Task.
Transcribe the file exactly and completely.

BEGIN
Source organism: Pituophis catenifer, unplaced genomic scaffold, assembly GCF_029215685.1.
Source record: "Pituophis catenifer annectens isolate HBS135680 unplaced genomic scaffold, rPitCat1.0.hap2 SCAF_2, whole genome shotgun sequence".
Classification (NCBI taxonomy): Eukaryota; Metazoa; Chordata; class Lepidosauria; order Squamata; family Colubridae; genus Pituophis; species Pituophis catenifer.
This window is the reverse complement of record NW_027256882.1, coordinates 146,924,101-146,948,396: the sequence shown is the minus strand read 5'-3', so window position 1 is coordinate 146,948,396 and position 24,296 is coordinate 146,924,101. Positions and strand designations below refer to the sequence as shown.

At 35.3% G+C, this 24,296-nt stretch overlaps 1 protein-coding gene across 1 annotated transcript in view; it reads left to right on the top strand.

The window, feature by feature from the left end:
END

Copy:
Source organism: Pituophis catenifer, unplaced genomic scaffold, assembly GCF_029215685.1.
Source record: "Pituophis catenifer annectens isolate HBS135680 unplaced genomic scaffold, rPitCat1.0.hap2 SCAF_2, whole genome shotgun sequence".
Classification (NCBI taxonomy): Eukaryota; Metazoa; Chordata; class Lepidosauria; order Squamata; family Colubridae; genus Pituophis; species Pituophis catenifer.
This window is the reverse complement of record NW_027256882.1, coordinates 146,924,101-146,948,396: the sequence shown is the minus strand read 5'-3', so window position 1 is coordinate 146,948,396 and position 24,296 is coordinate 146,924,101. Positions and strand designations below refer to the sequence as shown.

At 35.3% G+C, this 24,296-nt stretch overlaps 1 protein-coding gene across 1 annotated transcript in view; it reads left to right on the top strand.

The window, feature by feature from the left end: